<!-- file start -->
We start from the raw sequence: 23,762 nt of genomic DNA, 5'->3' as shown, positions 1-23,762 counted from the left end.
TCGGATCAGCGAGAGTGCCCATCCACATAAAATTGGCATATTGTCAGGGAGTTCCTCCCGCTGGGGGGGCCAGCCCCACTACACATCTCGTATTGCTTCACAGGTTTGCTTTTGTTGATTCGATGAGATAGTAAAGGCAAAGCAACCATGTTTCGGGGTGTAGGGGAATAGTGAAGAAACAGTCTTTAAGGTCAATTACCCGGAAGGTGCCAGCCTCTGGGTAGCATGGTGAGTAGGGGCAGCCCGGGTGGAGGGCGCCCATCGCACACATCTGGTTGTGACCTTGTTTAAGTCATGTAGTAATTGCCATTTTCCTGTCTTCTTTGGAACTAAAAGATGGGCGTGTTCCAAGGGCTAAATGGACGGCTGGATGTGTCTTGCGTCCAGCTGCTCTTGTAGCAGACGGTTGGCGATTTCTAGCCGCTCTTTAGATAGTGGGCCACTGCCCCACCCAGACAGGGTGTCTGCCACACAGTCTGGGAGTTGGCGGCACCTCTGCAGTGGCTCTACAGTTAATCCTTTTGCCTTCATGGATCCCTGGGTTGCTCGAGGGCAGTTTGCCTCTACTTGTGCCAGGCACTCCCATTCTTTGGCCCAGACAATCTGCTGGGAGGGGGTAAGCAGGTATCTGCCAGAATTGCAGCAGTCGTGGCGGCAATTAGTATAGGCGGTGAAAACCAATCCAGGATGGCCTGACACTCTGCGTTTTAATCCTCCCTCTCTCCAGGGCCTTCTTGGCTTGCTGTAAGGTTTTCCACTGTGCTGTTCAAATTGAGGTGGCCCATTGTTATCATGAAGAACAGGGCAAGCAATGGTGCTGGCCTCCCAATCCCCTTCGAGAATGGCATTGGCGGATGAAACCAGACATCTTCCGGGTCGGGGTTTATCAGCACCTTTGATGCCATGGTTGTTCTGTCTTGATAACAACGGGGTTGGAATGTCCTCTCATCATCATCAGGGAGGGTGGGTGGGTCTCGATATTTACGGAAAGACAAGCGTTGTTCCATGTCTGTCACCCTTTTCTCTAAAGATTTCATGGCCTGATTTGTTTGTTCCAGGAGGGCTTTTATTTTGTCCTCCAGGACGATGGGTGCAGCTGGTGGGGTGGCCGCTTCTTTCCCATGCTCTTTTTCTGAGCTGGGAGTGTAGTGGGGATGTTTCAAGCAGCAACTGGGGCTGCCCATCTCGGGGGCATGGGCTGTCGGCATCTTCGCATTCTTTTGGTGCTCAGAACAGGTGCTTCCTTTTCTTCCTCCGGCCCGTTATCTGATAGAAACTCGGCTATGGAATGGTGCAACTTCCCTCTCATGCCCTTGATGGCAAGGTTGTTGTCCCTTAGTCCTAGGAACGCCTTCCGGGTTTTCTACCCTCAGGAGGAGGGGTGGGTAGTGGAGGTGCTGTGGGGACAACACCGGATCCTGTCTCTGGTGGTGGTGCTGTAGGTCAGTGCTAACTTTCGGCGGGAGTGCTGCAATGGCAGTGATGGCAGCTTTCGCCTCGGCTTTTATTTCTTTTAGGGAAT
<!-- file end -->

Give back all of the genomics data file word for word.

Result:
We start from the raw sequence: 23,762 nt of genomic DNA, 5'->3' as shown, positions 1-23,762 counted from the left end.
TCGGATCAGCGAGAGTGCCCATCCACATAAAATTGGCATATTGTCAGGGAGTTCCTCCCGCTGGGGGGGCCAGCCCCACTACACATCTCGTATTGCTTCACAGGTTTGCTTTTGTTGATTCGATGAGATAGTAAAGGCAAAGCAACCATGTTTCGGGGTGTAGGGGAATAGTGAAGAAACAGTCTTTAAGGTCAATTACCCGGAAGGTGCCAGCCTCTGGGTAGCATGGTGAGTAGGGGCAGCCCGGGTGGAGGGCGCCCATCGCACACATCTGGTTGTGACCTTGTTTAAGTCATGTAGTAATTGCCATTTTCCTGTCTTCTTTGGAACTAAAAGATGGGCGTGTTCCAAGGGCTAAATGGACGGCTGGATGTGTCTTGCGTCCAGCTGCTCTTGTAGCAGACGGTTGGCGATTTCTAGCCGCTCTTTAGATAGTGGGCCACTGCCCCACCCAGACAGGGTGTCTGCCACACAGTCTGGGAGTTGGCGGCACCTCTGCAGTGGCTCTACAGTTAATCCTTTTGCCTTCATGGATCCCTGGGTTGCTCGAGGGCAGTTTGCCTCTACTTGTGCCAGGCACTCCCATTCTTTGGCCCAGACAATCTGCTGGGAGGGGGTAAGCAGGTATCTGCCAGAATTGCAGCAGTCGTGGCGGCAATTAGTATAGGCGGTGAAAACCAATCCAGGATGGCCTGACACTCTGCGTTTTAATCCTCCCTCTCTCCAGGGCCTTCTTGGCTTGCTGTAAGGTTTTCCACTGTGCTGTTCAAATTGAGGTGGCCCATTGTTATCATGAAGAACAGGGCAAGCAATGGTGCTGGCCTCCCAATCCCCTTCGAGAATGGCATTGGCGGATGAAACCAGACATCTTCCGGGTCGGGGTTTATCAGCACCTTTGATGCCATGGTTGTTCTGTCTTGATAACAACGGGGTTGGAATGTCCTCTCATCATCATCAGGGAGGGTGGGTGGGTCTCGATATTTACGGAAAGACAAGCGTTGTTCCATGTCTGTCACCCTTTTCTCTAAAGATTTCATGGCCTGATTTGTTTGTTCCAGGAGGGCTTTTATTTTGTCCTCCAGGACGATGGGTGCAGCTGGTGGGGTGGCCGCTTCTTTCCCATGCTCTTTTTCTGAGCTGGGAGTGTAGTGGGGATGTTTCAAGCAGCAACTGGGGCTGCCCATCTCGGGGGCATGGGCTGTCGGCATCTTCGCATTCTTTTGGTGCTCAGAACAGGTGCTTCCTTTTCTTCCTCCGGCCCGTTATCTGATAGAAACTCGGCTATGGAATGGTGCAACTTCCCTCTCATGCCCTTGATGGCAAGGTTGTTGTCCCTTAGTCCTAGGAACGCCTTCCGGGTTTTCTACCCTCAGGAGGAGGGGTGGGTAGTGGAGGTGCTGTGGGGACAACACCGGATCCTGTCTCTGGTGGTGGTGCTGTAGGTCAGTGCTAACTTTCGGCGGGAGTGCTGCAATGGCAGTGATGGCAGCTTTCGCCTCGGCTTTTATTTCTTTTAGGGAAT